• Take a critical look at your processes. If teams are spending too much time on repetitive tasks, always fixing errors, and relying on paperwork to take care of everyday operations, chances are, your business processes need improvements. Employees know what isn’t working, so listening to them is a good place to start. Automating repeatable tasks and implementing software platforms that centralize data and keep it up-to-date can help teams reduce the time spent on administrative work and cut down on errors. 

  • Prioritize information-sharing and collaboration. When teams work in silos, with each relying on their own business systems that don’t integrate with other systems in the organization, it makes collaboration very difficult. Conversely, when information flows freely and transparently, teams across departments and functions can more easily work with each other to carry out tasks, meet goals, and drive innovation. Research shows companies with cross-functional collaboration typically outperform by 30-40% of those that don’t have it. Plus, improving collaboration can help everyone feel more engaged in the company’s success.

  • Shore up employee management practices. Even though most employees may feel they’re doing their best, there could be areas where they need more support or ways in which they’re being held back. By taking an up-close-and-personal look at the day-to-day performance of employees, you can discover which employees are being overworked, or, conversely, which of their skills and talents are being underutilized. Then, you can refine KPIs accordingly and determine if more training is needed. Additionally, you gain a better sense of when to hire, to spread out the workload, or boost output to meet a specific goal. Having a more realistic and granular understanding of employee performance can help you know which additional tools and solutions to put in place.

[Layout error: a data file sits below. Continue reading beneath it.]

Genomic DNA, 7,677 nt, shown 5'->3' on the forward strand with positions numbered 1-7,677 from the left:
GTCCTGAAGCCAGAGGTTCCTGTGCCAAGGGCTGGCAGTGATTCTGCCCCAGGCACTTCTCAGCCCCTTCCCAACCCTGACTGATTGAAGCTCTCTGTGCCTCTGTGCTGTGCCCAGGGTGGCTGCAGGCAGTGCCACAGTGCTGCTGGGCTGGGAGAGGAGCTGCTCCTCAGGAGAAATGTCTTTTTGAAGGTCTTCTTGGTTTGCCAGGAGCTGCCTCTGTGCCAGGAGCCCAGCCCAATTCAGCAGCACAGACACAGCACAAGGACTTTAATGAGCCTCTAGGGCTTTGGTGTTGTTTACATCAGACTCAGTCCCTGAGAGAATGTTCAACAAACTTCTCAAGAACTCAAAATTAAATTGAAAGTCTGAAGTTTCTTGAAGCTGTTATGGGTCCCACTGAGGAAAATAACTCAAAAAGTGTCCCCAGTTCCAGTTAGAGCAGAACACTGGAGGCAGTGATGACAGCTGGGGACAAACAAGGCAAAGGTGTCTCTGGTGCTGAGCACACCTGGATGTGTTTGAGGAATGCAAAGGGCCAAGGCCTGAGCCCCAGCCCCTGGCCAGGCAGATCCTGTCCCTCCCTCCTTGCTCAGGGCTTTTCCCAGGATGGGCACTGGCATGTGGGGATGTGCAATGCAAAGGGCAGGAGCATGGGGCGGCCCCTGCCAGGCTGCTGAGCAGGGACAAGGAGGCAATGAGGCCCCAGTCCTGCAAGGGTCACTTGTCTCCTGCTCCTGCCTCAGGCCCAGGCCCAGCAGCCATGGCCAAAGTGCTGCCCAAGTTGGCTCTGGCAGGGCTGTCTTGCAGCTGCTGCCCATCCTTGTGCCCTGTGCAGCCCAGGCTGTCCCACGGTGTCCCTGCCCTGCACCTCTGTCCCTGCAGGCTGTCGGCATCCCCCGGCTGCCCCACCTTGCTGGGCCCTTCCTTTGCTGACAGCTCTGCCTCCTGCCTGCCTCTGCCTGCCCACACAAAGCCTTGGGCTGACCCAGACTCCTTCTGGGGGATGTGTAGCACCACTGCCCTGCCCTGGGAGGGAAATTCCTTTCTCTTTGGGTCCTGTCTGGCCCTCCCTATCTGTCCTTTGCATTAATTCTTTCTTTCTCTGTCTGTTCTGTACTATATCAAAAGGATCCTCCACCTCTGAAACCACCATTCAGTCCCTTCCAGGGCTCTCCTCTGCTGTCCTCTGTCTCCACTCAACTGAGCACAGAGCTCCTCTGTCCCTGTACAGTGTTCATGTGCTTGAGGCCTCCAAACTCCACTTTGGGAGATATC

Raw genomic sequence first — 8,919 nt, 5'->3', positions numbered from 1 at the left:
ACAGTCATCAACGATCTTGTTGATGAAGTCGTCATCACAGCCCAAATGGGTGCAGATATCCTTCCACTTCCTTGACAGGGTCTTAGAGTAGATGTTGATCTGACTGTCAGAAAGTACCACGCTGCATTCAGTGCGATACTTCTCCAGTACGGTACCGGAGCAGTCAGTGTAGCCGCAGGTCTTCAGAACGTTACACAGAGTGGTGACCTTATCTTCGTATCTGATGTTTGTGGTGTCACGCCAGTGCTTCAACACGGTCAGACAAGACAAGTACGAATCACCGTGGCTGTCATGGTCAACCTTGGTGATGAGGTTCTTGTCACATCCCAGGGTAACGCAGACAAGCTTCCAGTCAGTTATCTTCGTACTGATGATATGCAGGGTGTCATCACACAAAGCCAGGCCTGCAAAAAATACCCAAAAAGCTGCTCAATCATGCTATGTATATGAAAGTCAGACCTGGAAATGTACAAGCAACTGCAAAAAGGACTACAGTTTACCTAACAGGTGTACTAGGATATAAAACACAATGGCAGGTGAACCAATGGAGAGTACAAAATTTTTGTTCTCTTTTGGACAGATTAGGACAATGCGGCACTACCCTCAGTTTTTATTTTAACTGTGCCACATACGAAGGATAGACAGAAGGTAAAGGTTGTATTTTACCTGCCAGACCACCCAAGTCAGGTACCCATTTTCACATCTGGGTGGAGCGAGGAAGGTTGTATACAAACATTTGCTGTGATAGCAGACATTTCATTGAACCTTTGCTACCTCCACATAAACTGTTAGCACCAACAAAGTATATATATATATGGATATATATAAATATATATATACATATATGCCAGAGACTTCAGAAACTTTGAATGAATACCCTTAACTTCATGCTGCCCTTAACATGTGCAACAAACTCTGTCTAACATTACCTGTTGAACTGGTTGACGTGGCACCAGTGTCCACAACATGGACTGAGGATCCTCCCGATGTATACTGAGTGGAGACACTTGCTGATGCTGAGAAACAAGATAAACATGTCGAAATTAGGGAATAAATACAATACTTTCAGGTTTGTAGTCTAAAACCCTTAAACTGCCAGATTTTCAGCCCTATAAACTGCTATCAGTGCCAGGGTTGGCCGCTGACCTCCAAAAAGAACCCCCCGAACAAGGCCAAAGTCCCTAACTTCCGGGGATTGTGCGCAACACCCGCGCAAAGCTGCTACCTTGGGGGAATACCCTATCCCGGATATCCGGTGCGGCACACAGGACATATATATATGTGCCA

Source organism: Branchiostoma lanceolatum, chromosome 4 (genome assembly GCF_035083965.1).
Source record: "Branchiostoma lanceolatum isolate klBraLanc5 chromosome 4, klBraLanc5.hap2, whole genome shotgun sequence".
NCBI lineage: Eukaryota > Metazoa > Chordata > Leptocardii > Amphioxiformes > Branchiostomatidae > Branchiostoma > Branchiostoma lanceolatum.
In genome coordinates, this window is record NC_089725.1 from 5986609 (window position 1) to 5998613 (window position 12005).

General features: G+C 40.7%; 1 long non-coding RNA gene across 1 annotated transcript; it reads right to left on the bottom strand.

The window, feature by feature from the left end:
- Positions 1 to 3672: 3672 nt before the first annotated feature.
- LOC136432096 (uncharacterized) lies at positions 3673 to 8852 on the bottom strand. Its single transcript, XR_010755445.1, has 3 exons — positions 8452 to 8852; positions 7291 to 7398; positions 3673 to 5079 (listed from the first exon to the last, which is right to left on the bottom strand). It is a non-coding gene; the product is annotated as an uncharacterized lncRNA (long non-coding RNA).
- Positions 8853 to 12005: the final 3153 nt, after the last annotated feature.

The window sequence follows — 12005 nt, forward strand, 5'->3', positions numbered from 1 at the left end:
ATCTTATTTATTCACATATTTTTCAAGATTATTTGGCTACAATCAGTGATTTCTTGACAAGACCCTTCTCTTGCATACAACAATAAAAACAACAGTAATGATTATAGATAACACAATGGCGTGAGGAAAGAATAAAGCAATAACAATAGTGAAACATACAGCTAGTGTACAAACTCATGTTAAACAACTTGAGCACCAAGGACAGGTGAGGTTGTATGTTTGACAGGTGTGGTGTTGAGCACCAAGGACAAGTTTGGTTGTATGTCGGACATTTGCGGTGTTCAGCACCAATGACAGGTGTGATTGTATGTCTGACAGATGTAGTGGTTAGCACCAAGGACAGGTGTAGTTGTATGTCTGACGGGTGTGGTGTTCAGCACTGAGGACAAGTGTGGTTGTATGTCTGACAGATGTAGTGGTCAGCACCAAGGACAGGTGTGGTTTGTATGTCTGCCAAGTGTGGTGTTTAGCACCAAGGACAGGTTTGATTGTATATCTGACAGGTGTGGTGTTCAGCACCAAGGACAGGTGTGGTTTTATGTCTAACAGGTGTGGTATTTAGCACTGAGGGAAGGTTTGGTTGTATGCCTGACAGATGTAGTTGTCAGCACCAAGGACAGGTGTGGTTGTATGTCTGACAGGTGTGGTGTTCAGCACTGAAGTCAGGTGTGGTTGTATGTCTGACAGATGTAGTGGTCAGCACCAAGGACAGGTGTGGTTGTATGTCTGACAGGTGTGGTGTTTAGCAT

It takes a combination of the right technology and management practices to optimize operational efficiency. It first takes an organization-wide commitment to it. When operational efficiency is an integral part of your company culture, every effort aligns to reduce waste and increase profit, and, by extension, can make your company a more dynamic, adaptable, and ultimately enjoyable place to work. 

 

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John Cuellar

John Cuellar

John is responsible for SyncHR’s product, engineering, and system operations teams. He is focused on streamlining the business processes related to HCM and finance by distributing SyncHR to all members of the workforce and by using patented security and workflow to control these developments. John is also responsible for delivering SyncHR as a cloud based application with “extreme ratio” financial metrics.

He has a background in engineering, workplace applications, and business administration, bringing over 25 years of experience deploying strategic HCM applications. Prior to co-founding SyncHR, John was the CEO of Harbor Technologies, since acquired by Mellon Financial Corporation. Previous to Harbor Technology Group, he spent an internship with the Swiss Bank Corporation in their derivatives pricing and trading group and also worked as a senior manager for the US Navy. John received his Bachelor of Science degree in Electrical Engineering from the University of California at Santa Barbara, and his Master of Business Administration from the Haas School of Business at the University of California at Berkeley.